Contentment is Learned and Earned

MARYANNE HELMS|CONTRIBUTOR

I wish my toddler was better behaved.  

I wish I were not so tired.

I wish my friends understood how lonely I am.

I wish my husband was more sensitive to my needs.

Do you ever find conversations like these drifting through your mind?

Do you find it difficult to be content?

I do.  In fact, I think Christians would agree that contentment is perhaps the most difficult Christian virtue to practice.  After all, in some semblance of my own strength, I can put on love.  With enough intent, I can put on patience.  And if I am simply mindful, I can even put on gentleness.  But contentment is that evasive state that so often seems to lie just beyond grasp.  Why is contentment so difficult to attain?

It is Learned

Simply stated, in order to gain contentment, we will first have to lose.  And we are not a society that celebrates losing.

Just by way of reference, take a quick inventory of circumstances in which you have keenly wrestled with life satisfaction, and I guarantee that lurking in the darkness of your disappointment somewhere, is loss.  Loss of friendship, loss of money or status.  Loss of the marriage you envisioned. And in all of these unmet expectations and disappointments, you have struggled to find your way back to joy.

Scripture speaks clearly to the nature of contentment. In fact, one of it’s greatest heroes, Paul, lost everything.  Imprisoned throughout his ministry, Paul was familiar with losing.

Five times I received from the Jews thirty-nine lashes. Three times I was beaten with rods, once I was stoned, three times I was shipwrecked, a night and a day I have spent in the sea.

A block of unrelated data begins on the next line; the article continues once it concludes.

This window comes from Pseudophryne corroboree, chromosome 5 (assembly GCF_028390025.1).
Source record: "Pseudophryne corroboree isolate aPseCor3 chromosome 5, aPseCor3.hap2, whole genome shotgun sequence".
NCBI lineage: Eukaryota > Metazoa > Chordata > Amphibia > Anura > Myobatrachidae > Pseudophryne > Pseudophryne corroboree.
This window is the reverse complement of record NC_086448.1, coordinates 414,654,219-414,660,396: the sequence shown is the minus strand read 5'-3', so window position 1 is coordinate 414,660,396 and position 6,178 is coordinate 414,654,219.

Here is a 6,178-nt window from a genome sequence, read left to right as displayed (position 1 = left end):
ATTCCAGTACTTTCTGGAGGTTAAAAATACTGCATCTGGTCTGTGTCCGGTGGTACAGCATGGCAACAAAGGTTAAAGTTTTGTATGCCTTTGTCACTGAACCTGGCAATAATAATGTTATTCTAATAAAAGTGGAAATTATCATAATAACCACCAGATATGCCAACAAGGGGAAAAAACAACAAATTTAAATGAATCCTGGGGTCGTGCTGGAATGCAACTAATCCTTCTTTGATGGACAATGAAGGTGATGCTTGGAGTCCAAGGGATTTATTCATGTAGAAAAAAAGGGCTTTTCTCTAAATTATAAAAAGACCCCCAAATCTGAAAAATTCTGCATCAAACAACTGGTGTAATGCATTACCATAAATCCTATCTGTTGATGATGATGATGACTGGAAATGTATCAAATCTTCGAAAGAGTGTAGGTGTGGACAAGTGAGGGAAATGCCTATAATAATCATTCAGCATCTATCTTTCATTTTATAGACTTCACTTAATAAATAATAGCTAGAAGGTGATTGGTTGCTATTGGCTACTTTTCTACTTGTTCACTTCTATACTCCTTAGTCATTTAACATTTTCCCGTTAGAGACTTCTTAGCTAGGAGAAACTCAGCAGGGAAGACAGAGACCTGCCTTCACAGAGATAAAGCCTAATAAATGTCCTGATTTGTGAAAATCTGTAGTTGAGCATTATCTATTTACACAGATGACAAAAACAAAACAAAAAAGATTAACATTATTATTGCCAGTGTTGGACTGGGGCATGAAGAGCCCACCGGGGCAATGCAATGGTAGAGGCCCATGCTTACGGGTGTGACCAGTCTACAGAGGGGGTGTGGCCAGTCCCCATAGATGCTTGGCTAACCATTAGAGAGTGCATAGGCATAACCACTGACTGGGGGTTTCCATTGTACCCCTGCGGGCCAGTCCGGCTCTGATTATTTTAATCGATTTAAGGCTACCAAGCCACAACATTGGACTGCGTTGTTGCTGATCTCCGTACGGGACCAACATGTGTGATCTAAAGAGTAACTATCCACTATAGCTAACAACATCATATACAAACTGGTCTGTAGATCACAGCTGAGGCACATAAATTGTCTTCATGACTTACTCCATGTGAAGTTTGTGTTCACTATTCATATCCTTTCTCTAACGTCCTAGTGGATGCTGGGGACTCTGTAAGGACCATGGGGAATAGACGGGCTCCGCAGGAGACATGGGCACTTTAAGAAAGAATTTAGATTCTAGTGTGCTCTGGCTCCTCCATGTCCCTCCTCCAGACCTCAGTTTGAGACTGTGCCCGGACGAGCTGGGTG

Paul was a man schooled in the arena of doing without. In fact, his entire Christian career was marked by discouragement- from lack of affirmation of his public ministry to the years spent imprisoned for his faith.  And yet it was from a filthy, dark prison cell that he penned these words:

I have learned in any circumstances, to be content.

Paul was not waiting to be free from his inconveniences before he proclaimed joy and embraced gratitude in his circumstances. He worshiped in spite of unfulfilled desires.

Contentment is Earned

Malcom Gladwell, author of the fascinating book, Outliers, refers to the rule of success for any task being the magical number of 10,000.  It is in the astounding commitment of 10,000 hours that top musicians, artists and athletes, pull ahead.

What does this have to do with contentment?  Well, the practice of contentment likewise, will take time.  It is a virtue marked by hours of experience and discipline.  Anything worth possessing is hard fought for, and a posture of satisfied joy is no exception.

Hear what Charles Spurgeon says about Paul’s suffering:

And when at last he had attained unto it {contentment}, and could say, “I have learned in whatsoever state I am, therewith to be content,” he was an old, grey-headed man, upon the borders of the grave–a poor prisoner shut up in Nero’s dungeon at Rome.

Lacking, and yet rejoicing.  This was Paul’s life.  This is your life, and mine.

We do ourselves a great disservice when we expect contentment.  When we think it will come quickly and easily.  When we wait upon our lists of needs to have check-marks beside them, before we declare ourselves satisfied.  There is nothing deep about that sort of happiness.

Contentment is a study of “joy in the absence of”.  For that reason, it will hurt.  It will arise out of fierce pain and long nights of wrestling with God.  But eventually, there will begin a recognition that what binds us, no longer does.

There will be peace .

Rejoice in those moments, and take note of who God is.  He takes away, but He also gives.  He empties, but He also fills.

He forces our surrender, so that we cannot help but state: I have learned to be content.

And in this, He is good.  So very good.

 

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